As good as the Seahawks’ defense has been over the first month, it is about to face its biggest test of the season — and that means Seattle’s offense is going to have to be a lot better than it has been if it is going to win a shootout.
Seattle ranks seventh in overall defense, fifth against the pass and sixth in takeaways — rankings built against some of the league’s poorer offenses. Now, without Earl Thomas, they go up against a Rams unit that ranks first overall and second in passing and scoring.
It’s the ideal time for Russell Wilson and company to find themselves.
Under Brian Schottenheimer, the offense still is having trouble figuring out what it wants to be when it grows up.
Continue reading Hawks need a complete game from offense
With a defense in training, the Seahawks absolutely need Russell Wilson to play his best this season. And it starts on first downs.
That’s what made it so disappointing when Seattle came up short in the opener in Denver — Wilson holding the ball too long and taking unnecessary sacks and Brian Schottenheimer doing very little to help him as the Hawks basically ran their old playbook.
Continue reading It starts on first downs
With Dontae Johnson now questionable or worse with a hip injury, it looks very possible that the Seahawks will end up starting two rookies in Denver — Tre Flowers joining Shaquem Griffin.
Flowers, a 6-3, fifth-round pick who converted from safety to corner for Seattle, played a ton in the preseason as he learned Pete Carroll’s very specific technique (kick-step, etc.). And he got a lot of up-close tutoring from the coach himself.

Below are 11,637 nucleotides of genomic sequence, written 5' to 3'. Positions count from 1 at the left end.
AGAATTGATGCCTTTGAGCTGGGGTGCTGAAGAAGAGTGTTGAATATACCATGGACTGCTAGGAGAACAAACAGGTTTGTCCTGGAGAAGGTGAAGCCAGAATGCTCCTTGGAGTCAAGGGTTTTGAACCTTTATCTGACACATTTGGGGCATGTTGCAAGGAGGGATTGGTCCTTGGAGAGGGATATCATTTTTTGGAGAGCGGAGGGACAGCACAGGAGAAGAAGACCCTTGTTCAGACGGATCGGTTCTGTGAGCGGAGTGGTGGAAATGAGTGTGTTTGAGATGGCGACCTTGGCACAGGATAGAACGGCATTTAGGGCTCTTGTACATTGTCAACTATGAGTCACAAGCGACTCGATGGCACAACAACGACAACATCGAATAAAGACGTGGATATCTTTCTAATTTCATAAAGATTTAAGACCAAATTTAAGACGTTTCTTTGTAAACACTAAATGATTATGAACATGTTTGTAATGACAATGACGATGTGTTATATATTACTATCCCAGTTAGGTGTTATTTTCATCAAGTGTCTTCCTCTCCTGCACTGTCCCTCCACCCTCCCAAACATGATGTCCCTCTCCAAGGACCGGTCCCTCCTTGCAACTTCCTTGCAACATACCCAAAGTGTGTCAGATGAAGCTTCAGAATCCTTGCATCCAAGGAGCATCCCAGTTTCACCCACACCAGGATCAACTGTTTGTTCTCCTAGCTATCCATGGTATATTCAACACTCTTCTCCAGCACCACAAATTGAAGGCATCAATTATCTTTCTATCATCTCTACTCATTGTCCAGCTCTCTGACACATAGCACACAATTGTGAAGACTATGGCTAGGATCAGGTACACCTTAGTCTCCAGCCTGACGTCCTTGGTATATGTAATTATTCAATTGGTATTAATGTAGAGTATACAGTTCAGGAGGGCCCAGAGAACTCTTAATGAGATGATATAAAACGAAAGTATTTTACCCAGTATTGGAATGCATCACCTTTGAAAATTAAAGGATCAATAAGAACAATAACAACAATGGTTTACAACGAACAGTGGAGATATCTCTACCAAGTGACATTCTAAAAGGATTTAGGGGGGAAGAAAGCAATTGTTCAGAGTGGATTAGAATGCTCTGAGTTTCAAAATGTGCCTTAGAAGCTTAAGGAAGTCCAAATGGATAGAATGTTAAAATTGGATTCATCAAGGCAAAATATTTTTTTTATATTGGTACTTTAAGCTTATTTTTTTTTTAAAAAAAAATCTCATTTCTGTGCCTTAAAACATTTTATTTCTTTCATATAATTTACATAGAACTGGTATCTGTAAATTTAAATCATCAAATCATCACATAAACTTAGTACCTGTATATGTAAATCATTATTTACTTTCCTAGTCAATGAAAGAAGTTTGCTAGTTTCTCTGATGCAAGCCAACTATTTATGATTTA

Continue reading Is Carroll’s project ready if needed?
We’re two preseason games into Seattle’s new offensive era, and the reviews on Brian Schottenheimer and Mike Solari have been pretty glowing so far.
Last week, Pete Carroll reiterated that one of his concerns about the old offense was that coaches were starting to “jam our players into the system” rather than play to their strengths.
The obvious example there is Jimmy Graham, who was forced to become a blocker and was not used downfield as well as he should have been. But Carroll also meant the offensive linemen. As he said in May, “We needed to shift gears a bit to match up with the guys we have here.”
Well, after two preseason games, they seem to be making progress.
Continue reading Offense developing consistency, creativity
In the last two weeks, the Seahawks’ special teams have undergone a major upgrade — and they might get better yet.
Sure, the field goal game is again a question — the team apparently relying on a 40-year-old who missed last season with a back injury and can’t kick from 50 anymore. But the rest could be really strong, thanks to a new punter, another dynamic returner and potentially big rule changes.
Continue reading Special changes could net big returns
After a steady three-year slide that ended with Seattle out of the playoffs this season, Pete Carroll apparently is ready to re-forge control of his team and re-establish his principles.
Carroll recently said he plans to make his team more disciplined while rejuvenating a once-strong running game that is the identity of the offense.
To do that, he needed some new voices in his coaching staff. So he reportedly is bringing in some familiar enforcers who will command players’ attention and be loyal to Carroll’s approach to winning.
Continue reading Familiar enforcers will drive Carroll’s club
Tom Cable’s offensive line failed because it was passive and predictable and did not use the players’ skills as well as it should have, and the lack of creativity by Cable and Darrell Bevell made it easy for defenses to beat Seattle — according to some great analysis by former Seattle first-round tackle Ray Roberts on 710 ESPN.
Roberts confirmed what we have said for a long time: Cable’s zone scheme has not worked partly because the Seahawks have not incorporated enough pre-snap motion. There has been almost no misdirection to make defenses wonder what is coming.
“There’s no other thing for linebackers or defenders to read,” Roberts said of the running game. “They know exactly where it’s going and they can come right downhill and defend it.”
Continue reading O-line expert: Cable & Bevell were passive, predictable